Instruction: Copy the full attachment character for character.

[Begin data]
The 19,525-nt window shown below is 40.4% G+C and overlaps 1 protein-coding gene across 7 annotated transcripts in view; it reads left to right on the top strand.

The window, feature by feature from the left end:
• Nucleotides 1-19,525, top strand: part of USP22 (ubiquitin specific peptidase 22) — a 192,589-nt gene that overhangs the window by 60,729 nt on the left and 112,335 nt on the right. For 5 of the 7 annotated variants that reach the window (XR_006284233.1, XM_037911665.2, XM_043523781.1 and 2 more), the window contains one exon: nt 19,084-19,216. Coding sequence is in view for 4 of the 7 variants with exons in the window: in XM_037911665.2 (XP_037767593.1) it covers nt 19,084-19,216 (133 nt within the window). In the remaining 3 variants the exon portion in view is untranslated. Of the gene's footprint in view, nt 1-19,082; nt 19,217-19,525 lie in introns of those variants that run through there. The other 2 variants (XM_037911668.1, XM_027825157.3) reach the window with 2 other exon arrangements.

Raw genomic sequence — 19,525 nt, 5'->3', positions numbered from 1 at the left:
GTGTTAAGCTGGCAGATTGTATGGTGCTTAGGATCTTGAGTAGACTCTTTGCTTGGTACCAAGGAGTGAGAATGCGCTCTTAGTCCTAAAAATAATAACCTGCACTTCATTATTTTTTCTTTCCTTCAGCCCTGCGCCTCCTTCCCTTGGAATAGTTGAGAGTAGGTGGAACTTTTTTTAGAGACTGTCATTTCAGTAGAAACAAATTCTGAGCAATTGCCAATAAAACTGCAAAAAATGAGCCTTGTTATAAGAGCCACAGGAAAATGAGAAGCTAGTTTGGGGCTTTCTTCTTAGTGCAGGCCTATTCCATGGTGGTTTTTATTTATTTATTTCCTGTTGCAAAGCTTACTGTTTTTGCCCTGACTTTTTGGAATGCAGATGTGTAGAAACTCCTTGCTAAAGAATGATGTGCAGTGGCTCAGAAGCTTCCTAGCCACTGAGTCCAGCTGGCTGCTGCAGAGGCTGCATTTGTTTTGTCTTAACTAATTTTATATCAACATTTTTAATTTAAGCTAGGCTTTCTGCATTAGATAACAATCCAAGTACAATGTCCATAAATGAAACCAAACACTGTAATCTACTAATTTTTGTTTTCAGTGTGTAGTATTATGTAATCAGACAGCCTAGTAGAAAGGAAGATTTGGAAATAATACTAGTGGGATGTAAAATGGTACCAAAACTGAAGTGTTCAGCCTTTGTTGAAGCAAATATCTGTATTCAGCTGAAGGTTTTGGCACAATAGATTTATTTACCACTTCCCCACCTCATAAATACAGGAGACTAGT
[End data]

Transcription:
The 19,525-nt window shown below is 40.4% G+C and overlaps 1 protein-coding gene across 7 annotated transcripts in view; it reads left to right on the top strand.

The window, feature by feature from the left end:
• Nucleotides 1-19,525, top strand: part of USP22 (ubiquitin specific peptidase 22) — a 192,589-nt gene that overhangs the window by 60,729 nt on the left and 112,335 nt on the right. For 5 of the 7 annotated variants that reach the window (XR_006284233.1, XM_037911665.2, XM_043523781.1 and 2 more), the window contains one exon: nt 19,084-19,216. Coding sequence is in view for 4 of the 7 variants with exons in the window: in XM_037911665.2 (XP_037767593.1) it covers nt 19,084-19,216 (133 nt within the window). In the remaining 3 variants the exon portion in view is untranslated. Of the gene's footprint in view, nt 1-19,082; nt 19,217-19,525 lie in introns of those variants that run through there. The other 2 variants (XM_037911668.1, XM_027825157.3) reach the window with 2 other exon arrangements.

Raw genomic sequence — 19,525 nt, 5'->3', positions numbered from 1 at the left:
GTGTTAAGCTGGCAGATTGTATGGTGCTTAGGATCTTGAGTAGACTCTTTGCTTGGTACCAAGGAGTGAGAATGCGCTCTTAGTCCTAAAAATAATAACCTGCACTTCATTATTTTTTCTTTCCTTCAGCCCTGCGCCTCCTTCCCTTGGAATAGTTGAGAGTAGGTGGAACTTTTTTTAGAGACTGTCATTTCAGTAGAAACAAATTCTGAGCAATTGCCAATAAAACTGCAAAAAATGAGCCTTGTTATAAGAGCCACAGGAAAATGAGAAGCTAGTTTGGGGCTTTCTTCTTAGTGCAGGCCTATTCCATGGTGGTTTTTATTTATTTATTTCCTGTTGCAAAGCTTACTGTTTTTGCCCTGACTTTTTGGAATGCAGATGTGTAGAAACTCCTTGCTAAAGAATGATGTGCAGTGGCTCAGAAGCTTCCTAGCCACTGAGTCCAGCTGGCTGCTGCAGAGGCTGCATTTGTTTTGTCTTAACTAATTTTATATCAACATTTTTAATTTAAGCTAGGCTTTCTGCATTAGATAACAATCCAAGTACAATGTCCATAAATGAAACCAAACACTGTAATCTACTAATTTTTGTTTTCAGTGTGTAGTATTATGTAATCAGACAGCCTAGTAGAAAGGAAGATTTGGAAATAATACTAGTGGGATGTAAAATGGTACCAAAACTGAAGTGTTCAGCCTTTGTTGAAGCAAATATCTGTATTCAGCTGAAGGTTTTGGCACAATAGATTTATTTACCACTTCCCCACCTCATAAATACAGGAGACTAGT